Today I’ve been thinking about assessment:
- I created a short survey to assess student learning after a one-shot library instruction session.
- I compiled student bibliographies from Fall 2009 courses I’ve worked with, in the hopes of analyzing what these students actually did.
- I’ve been thinking about how to effectively assess the information skills students (should have!) acquired during a Spring 2010 course I met with on 5 different occasions.
- I made some final edits to a very brief survey of user satisfaction at the reference and circulation desks (modeled after Miller, 2008).
I’m in the process of collecting a lot of data about how I well do my job.
What’s the next step?
If I just collect this data and report on it without making any changes, I have probably wasted everyone’s time. It is unlikely that the assessments will indicate that I am doing everything perfectly. The goal of assessing service, student learning, user satisfaction, etc. is to make these things better.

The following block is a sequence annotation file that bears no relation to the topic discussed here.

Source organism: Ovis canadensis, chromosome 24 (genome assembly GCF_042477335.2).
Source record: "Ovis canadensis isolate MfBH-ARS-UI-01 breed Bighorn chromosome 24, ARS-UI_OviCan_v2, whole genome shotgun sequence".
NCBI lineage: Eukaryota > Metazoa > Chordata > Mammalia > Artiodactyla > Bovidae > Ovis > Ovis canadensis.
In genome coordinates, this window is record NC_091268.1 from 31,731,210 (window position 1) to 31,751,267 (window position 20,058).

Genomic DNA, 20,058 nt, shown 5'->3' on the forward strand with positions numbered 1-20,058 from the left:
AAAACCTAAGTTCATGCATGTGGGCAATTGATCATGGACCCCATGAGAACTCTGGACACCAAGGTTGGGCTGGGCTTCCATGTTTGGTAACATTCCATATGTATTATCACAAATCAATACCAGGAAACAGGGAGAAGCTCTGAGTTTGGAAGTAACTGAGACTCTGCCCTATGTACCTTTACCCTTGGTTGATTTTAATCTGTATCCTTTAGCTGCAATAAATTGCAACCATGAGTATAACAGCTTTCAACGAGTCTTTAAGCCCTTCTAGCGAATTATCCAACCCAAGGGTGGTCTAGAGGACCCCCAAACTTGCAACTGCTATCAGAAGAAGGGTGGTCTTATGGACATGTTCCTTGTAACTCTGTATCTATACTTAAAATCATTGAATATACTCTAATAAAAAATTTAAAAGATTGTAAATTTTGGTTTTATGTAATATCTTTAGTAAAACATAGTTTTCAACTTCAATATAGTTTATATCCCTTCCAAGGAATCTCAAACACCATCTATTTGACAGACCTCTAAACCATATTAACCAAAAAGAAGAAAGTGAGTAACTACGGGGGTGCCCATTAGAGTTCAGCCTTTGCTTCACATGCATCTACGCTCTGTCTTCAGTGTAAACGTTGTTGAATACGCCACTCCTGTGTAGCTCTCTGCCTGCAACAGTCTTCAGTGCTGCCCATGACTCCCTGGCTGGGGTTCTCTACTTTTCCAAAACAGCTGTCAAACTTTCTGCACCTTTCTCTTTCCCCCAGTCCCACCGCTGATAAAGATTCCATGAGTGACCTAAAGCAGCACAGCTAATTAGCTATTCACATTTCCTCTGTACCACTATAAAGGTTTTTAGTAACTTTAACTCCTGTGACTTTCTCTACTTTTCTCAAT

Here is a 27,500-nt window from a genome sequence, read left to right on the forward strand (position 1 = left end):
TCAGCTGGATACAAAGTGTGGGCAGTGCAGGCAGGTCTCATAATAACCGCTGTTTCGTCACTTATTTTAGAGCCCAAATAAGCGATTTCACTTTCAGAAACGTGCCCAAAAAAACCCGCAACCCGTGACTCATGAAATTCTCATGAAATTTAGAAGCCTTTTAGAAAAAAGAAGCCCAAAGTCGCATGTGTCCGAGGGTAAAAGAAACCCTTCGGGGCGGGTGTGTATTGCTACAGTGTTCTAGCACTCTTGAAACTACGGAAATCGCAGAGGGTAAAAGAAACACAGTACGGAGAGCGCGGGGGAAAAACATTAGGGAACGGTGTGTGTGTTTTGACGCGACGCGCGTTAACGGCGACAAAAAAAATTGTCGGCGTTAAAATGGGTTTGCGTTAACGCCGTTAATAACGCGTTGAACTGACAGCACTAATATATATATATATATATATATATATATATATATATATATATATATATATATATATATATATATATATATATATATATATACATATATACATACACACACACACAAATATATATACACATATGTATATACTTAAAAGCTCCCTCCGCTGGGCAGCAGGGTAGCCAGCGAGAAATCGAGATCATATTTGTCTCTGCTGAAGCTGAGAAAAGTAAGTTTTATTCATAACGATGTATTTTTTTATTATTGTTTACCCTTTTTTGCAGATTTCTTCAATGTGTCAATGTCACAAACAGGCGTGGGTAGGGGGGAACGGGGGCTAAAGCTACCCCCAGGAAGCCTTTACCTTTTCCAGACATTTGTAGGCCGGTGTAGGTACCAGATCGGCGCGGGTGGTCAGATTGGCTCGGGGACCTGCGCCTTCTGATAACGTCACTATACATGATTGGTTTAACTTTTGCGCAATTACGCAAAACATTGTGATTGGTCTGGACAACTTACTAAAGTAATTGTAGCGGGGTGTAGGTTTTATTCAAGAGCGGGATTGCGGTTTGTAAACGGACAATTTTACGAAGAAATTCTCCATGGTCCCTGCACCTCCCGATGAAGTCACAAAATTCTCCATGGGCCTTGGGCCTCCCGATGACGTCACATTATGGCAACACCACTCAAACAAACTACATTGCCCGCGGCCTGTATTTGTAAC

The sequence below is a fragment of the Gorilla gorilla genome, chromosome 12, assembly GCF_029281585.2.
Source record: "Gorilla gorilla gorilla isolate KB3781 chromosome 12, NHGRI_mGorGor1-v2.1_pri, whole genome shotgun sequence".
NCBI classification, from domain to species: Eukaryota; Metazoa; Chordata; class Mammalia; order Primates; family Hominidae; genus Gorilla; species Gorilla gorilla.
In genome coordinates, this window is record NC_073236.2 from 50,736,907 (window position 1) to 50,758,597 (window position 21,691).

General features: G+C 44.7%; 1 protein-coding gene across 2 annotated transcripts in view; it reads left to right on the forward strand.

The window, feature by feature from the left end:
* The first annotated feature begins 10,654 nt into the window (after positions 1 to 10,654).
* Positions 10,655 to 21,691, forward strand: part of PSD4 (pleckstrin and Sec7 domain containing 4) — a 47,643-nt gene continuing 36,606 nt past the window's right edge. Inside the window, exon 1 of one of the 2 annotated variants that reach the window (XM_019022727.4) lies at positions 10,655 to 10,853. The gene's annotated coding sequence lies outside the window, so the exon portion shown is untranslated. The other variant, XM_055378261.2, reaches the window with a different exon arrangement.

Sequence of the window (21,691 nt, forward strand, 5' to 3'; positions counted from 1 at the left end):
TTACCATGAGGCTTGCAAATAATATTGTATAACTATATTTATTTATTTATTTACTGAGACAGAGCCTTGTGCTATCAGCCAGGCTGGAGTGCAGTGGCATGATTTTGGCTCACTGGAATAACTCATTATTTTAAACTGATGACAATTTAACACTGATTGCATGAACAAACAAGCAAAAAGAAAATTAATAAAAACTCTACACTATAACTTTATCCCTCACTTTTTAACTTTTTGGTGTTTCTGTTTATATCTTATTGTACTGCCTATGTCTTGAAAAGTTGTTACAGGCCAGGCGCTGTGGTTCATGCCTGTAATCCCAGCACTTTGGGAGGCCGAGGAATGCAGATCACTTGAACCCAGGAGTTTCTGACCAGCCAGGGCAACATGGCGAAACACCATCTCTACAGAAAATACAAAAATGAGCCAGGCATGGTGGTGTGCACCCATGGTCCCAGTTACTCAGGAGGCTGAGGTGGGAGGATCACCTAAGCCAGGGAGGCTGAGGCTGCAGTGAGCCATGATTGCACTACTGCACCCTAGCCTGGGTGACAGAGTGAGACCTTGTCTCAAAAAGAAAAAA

What kinds of changes can you make:
- Change your focus – In some classes I realized that students had a very good understanding of one concept I was trying to teach, but a poor concept of another. I was able to change the focus of my instruction to focus more on
- Change your goals – In some cases your assessment might reveal that your original goals are out of line with what students need. This happened at my library in the one-shot we taught for the First-Year writing class. We were able to re-align our goals with student needs. We’ll see if this helped our students when we do an assessment at the end of this semester.
- Go back to something that was working better before you made a change – The user satisfaction survey I’m working on right now is being done just prior to some big changes in the reference/circulation/service desks at my library. We plan to re-do the survey in the Fall and again in Spring 2011. Perhaps we’ll find that the changes result in a decrease in user satisfaction, although I sure hope not. It is theoretically possible that we will need to roll back some of the changes we made.
So, anyone have a quick and easy way to analyze student bibliographies?